In our practice, patients who experience treatment-free intervals of greater than 6 months are treated in much the same way as noted above. Our choice for initial therapy of recurrent disease is generally one of the drugs used for initial therapy, ie, platinum or paclitaxel. Although patients recurring in the 6-month to 1-year interval probably have relatively resistant disease, we still tend to re-treat with one of the first-line drugs for second-line therapy. The vast majority of patients are given carboplatin because it tends to be a better tolerated drug than paclitaxel and the patient does not lose her hair for a second time. In this setting, the drugs are generally started and continued until there is clear evidence of tumor progression or until an unacceptable toxicity limits the therapy. Often, patients can then be switched to the other drug used for primary therapy, they again respond, and they can be maintained for several additional months.
'Highly' Platinum-Sensitive Disease
Patients who recur 3 or 4 years out from primary therapy are generally assessed with an eye to retreatment as if in primary treatment mode. Workup of these patients should include assessment of the extent of disease, followed by debulking in some cases and then primary multiagent chemotherapy.
Various groups have evaluated the role of secondary cytoreduction. Recent studies have shown that a survival benefit can be achieved when patients have more than a 24-month disease-free interval and are cytoreduced to microscopic disease.[12,13] Eisenkop and colleagues also showed a 25-month survival advantage in patients achieving optimal secondary cytoreduction to microscopic disease prior to salvage chemotherapy (P = .005) and a 2-month survival advantage for women whose largest tumor measured < 10 cm (P = .04). We tend to use secondary cytoreduction in women with a disease-free interval longer than 24 months with few masses present on exam and/or CT scan. We also rechallenge these pa- tients with front-line chemotherapy, for which expected response rates are greater than 70%.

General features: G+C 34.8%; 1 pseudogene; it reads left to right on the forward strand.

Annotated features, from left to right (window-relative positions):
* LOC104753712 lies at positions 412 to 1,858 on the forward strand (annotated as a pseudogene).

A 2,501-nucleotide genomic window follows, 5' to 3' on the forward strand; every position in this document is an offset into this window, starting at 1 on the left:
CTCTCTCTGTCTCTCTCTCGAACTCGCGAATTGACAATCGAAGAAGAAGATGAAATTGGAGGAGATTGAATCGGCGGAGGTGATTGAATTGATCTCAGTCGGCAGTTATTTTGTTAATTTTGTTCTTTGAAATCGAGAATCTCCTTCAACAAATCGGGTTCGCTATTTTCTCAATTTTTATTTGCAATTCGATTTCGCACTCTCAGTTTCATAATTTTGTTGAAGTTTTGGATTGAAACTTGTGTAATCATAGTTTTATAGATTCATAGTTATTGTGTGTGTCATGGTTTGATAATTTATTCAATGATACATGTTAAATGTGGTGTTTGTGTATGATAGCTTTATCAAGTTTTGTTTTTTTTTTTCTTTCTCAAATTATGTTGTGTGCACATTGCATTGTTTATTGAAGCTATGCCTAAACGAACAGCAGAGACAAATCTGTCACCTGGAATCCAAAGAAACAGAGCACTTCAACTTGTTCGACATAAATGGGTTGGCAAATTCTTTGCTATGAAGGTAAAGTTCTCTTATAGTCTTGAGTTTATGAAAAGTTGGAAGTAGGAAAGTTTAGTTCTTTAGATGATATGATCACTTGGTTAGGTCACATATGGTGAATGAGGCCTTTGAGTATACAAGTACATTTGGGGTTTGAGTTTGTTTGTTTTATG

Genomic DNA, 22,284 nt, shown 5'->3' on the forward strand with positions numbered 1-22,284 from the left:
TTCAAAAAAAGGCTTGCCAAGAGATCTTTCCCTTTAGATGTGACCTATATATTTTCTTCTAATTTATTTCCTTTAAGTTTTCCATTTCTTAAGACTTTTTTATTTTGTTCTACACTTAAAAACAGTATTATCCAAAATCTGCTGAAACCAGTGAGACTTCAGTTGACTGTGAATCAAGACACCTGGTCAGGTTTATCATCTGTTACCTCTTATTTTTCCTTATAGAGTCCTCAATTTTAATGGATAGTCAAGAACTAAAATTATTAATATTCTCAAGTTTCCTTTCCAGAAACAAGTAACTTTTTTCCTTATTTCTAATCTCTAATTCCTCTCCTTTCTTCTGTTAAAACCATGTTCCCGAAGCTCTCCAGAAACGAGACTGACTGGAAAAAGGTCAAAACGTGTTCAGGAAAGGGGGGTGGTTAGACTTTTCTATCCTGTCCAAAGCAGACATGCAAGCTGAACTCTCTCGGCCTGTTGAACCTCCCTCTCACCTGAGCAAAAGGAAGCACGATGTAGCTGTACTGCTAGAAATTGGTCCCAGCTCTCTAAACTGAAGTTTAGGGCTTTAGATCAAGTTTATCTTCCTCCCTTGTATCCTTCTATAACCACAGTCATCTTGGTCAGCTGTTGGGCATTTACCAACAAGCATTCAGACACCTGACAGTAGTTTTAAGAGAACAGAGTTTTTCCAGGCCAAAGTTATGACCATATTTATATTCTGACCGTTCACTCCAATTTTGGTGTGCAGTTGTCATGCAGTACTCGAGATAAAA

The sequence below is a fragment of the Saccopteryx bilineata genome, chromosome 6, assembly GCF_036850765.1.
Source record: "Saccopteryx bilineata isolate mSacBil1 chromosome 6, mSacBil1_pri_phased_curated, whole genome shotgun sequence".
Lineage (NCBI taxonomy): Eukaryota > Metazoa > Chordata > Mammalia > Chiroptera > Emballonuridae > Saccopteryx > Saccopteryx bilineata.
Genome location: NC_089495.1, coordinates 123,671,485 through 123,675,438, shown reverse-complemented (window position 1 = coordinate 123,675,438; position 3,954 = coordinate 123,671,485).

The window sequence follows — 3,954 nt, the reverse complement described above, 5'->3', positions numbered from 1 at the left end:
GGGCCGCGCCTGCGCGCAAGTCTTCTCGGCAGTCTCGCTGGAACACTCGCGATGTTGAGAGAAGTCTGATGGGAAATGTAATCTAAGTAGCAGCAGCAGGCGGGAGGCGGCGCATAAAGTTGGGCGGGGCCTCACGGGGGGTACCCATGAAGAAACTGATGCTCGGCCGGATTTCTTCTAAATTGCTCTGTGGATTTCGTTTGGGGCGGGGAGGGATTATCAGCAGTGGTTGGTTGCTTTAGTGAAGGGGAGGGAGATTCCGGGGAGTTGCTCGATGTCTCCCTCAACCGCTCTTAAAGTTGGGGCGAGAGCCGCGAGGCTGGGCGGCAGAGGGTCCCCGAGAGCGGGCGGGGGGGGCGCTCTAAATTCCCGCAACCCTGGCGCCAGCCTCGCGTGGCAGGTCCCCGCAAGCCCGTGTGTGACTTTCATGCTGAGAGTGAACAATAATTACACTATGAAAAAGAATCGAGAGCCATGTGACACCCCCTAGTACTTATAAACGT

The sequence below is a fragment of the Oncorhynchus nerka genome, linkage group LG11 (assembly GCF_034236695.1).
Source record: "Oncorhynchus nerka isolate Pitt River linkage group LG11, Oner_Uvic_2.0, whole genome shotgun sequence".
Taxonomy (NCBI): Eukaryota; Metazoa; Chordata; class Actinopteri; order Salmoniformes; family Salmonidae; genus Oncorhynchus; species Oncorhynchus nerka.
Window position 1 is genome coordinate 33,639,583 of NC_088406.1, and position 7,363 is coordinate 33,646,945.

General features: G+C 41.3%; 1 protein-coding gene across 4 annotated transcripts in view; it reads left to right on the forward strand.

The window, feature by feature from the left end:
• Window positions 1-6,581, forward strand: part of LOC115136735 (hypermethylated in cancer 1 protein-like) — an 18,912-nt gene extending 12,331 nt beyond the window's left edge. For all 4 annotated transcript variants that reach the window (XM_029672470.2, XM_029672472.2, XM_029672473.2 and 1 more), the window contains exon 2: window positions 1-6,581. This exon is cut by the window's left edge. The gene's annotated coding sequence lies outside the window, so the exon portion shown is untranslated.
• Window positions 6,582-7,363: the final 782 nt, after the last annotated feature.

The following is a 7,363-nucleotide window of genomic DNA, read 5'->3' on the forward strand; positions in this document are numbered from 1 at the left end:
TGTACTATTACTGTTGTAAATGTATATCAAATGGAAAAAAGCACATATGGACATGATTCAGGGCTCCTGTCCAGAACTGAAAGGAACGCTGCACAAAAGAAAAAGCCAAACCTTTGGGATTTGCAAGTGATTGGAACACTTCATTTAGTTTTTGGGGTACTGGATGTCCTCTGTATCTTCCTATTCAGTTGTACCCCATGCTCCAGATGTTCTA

Beyond Platinum and Paclitaxel
Today, many options exist for the treatment of recurrent ovarian cancer. Although platinum and paclitaxel remain the standards for primary therapy for ovarian cancer in the United States, many other compounds have been shown to possess activity against the disease. A selected list of these compounds can be found in Table 1.[10,15-34] When considering which of these agents to use when platinum and/or paclitaxel has been used as first-, second-, or even thirdline chemotherapy, we tend to balance the chances of a good response with the possibility of new or additive toxicities. Additionally, many of the trials referred to in Table 1 had a significant number of patients who exhibited stable disease as their best response to therapy. The goal of disease stabilization with limited toxicity may be a reasonable approach in certain patients who have minimal symptoms from their disease.